In 1988, during his time playing with Ray Condo and His Hardrock Goners, Slim Sandy formed a band with the other members of Hardrock Goners (sans Condo). The band started out as a five piece, all-acoustic group with no drums that featured Chris Dean on banjo and Edgar Bridwell on fiddle. However, the line up evolved with Robert Kraft playing the drums and John Davis (ex-bass player of the Gruesomes who replaced original band mate Clive Jackson in 1993) playing bass; and sometimes with Liam O'Neil on the saxophone. Playing their own hybrid of 50's rhythm and blues, western swing and rockabilly, Crazy Rhythm Daddies was very much influenced by artists such as the King of Western Swing: Bob Wills and his Texas Playboys, Milton Brown & His Brownies, and Spade Conley. The band’s interesting name comes from the song “Crazy Rhythm” and the Vancouver vocal trio the Undertaking Daddies.

During the first five years or so of playing with Crazy Rhythm Daddies, the band would perform double duty shows, opening up for their other band with Ray Condo. Crazy Rhythm Daddies made three cassettes, (Flat Foot Floogie, 1991, Swingcats’ Ball 1992, and One is Never too Old to Swing, 1995) and released two CDs. Their debut CD which is self-titled contains seventeen tracks and is a mixture of western swing, swing-era jazz, hillbilly, bluegrass, and rock n’ roll, which some have dubbed “rockin’ hillbilly swing.” On their second CD, the Crazy Rhythm Daddies recorded many covers such as, Louis Jordan’s “Five Guys Named Moe” and Slim Gallard’s “Atomic Cocktail”, as well as three originals. In 1997, the band was very busy, playing three major festivals: Hemsby in England, the International Montreal Jazz Festival, and the Ottawa Jazz Festival.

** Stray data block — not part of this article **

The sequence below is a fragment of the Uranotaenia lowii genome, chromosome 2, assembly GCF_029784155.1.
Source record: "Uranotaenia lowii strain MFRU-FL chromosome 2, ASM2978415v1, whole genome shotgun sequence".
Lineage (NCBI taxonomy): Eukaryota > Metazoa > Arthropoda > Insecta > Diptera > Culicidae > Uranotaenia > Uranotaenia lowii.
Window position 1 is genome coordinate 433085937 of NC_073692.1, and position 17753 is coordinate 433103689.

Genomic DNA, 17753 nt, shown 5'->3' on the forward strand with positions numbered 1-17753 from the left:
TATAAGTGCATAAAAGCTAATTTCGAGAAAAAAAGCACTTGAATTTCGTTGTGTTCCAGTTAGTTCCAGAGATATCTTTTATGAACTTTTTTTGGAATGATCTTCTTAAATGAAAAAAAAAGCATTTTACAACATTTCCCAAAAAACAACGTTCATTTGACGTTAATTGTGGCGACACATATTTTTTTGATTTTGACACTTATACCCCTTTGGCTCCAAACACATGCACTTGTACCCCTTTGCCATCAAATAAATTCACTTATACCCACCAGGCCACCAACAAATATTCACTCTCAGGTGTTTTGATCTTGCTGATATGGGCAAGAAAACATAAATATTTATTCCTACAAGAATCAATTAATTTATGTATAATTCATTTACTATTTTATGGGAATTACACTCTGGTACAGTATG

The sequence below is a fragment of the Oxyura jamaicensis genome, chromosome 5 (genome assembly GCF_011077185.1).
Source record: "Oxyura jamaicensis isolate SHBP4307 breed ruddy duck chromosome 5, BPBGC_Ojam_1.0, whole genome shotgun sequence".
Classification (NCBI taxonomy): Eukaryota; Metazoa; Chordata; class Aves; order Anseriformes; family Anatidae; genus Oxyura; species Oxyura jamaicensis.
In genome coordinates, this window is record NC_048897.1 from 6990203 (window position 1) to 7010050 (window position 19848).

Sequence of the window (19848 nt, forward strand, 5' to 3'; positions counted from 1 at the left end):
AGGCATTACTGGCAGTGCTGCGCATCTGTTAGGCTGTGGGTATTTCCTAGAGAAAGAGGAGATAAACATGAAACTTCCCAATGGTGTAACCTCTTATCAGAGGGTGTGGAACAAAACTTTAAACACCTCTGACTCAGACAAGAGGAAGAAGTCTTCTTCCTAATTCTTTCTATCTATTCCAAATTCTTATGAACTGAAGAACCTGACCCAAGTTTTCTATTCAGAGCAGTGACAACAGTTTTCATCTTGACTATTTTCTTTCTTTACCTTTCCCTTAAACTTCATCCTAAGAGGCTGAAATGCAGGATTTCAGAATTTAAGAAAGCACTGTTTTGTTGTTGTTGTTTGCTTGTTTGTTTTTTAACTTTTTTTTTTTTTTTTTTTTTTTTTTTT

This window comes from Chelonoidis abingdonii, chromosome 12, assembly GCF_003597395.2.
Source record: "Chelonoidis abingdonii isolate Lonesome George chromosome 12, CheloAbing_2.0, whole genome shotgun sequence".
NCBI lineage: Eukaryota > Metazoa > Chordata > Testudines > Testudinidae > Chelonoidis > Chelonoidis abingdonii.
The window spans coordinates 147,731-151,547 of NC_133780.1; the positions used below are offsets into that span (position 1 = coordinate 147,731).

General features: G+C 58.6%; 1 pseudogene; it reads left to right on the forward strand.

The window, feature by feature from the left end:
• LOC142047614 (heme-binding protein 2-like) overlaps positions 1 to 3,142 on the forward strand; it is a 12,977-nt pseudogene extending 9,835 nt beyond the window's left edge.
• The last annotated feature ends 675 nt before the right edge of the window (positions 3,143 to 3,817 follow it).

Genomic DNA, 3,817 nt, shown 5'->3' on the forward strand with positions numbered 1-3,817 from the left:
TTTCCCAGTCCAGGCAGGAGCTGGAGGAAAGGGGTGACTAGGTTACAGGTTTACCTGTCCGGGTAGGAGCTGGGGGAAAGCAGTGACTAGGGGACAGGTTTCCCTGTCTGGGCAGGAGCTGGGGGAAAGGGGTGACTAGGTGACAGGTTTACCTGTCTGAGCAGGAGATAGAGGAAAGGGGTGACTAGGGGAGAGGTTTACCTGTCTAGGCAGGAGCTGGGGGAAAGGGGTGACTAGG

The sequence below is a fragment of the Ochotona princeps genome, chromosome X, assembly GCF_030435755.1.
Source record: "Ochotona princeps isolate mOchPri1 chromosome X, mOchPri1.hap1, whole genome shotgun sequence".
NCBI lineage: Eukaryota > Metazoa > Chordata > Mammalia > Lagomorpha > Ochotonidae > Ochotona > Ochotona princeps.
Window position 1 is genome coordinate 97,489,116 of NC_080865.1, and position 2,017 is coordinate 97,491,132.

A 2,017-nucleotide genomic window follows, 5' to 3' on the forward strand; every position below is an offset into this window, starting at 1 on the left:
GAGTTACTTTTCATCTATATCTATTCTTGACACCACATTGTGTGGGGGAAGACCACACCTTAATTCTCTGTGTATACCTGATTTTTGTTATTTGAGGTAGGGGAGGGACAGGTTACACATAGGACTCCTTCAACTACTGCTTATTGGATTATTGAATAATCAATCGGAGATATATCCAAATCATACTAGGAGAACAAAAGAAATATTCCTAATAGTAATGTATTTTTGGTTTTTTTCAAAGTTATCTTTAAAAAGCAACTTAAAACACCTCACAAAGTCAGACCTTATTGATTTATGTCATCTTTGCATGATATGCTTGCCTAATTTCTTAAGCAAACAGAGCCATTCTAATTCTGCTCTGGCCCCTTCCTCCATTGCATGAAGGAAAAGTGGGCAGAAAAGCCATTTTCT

In 1992 Ray Condo moved to Vancouver and soon the band Ray Condo and the Hardrock Goners was to be no more. In 2000, while still playing with the Crazy Rhythm Daddies, Slim joined another band called Howlin’ Hound Dogs. This band featured singer Noel Thibault who also played rhythm and lead guitars, Johnny Slim on lead guitar, Richard Gelineau slapping the bass and Slim Sandy on the drums. Their debut album “Jitter Bop Baby” was loaded with authentic rockabilly tunes, of cover songs and originals.

The boys received praise for their energetic live shows, in cities located in Quebec, Ontario, and across the US, playing clubs such as: Bar St. Laurent, the Jive Joint, Jello Bar, Club Soda, Le Swimming, in Montreal; Hartford’s “Road Agent’s Rumble” Hot Rod and Rockabilly show, as well as Ste. Hyacinth’s “Retro Festival”, Joly’s “Retro Festival” and many of the bi-yearly Rockabilly Jams in Montreal. Artists who have influenced this band include Eddie Cochran, Johnny Burnette, Johnny Horton, Bill Allen, Sleepy la Beef and Buddy Holly.

In 2002 Slim Sandy played drums for Sophia Wolff and her Cubs, a Montreal based western swing band, featuring renown jive dance teacher Sophia Wolff singing, and with the members of the Howlin' Hound Dogs in the back up band, along with Craig Morrison on steel guitar and Bill Bland on violin, playing many live shows, including an appearance at the Road Agents Rumble and Viva Las Vegas in 2003, and recording on her CD, "Afternoon Fun."

Since 2003 Slim Sandy has played as a one-man band, doing hillbilly blues, strumming his guitar, blowing the harp and stomping out the beat with his two feet on bass and snare drums. His songs are inspired by the 50’s, Sun Records, Harmonica Frank, Joe Turner, Sonny Burgess, Papa Lightfoot, modern rockers like Ronnie Dawson.

He is currently in the process of recording another Slim Sandy CD, so keep yer ears open for some new rockin' beats!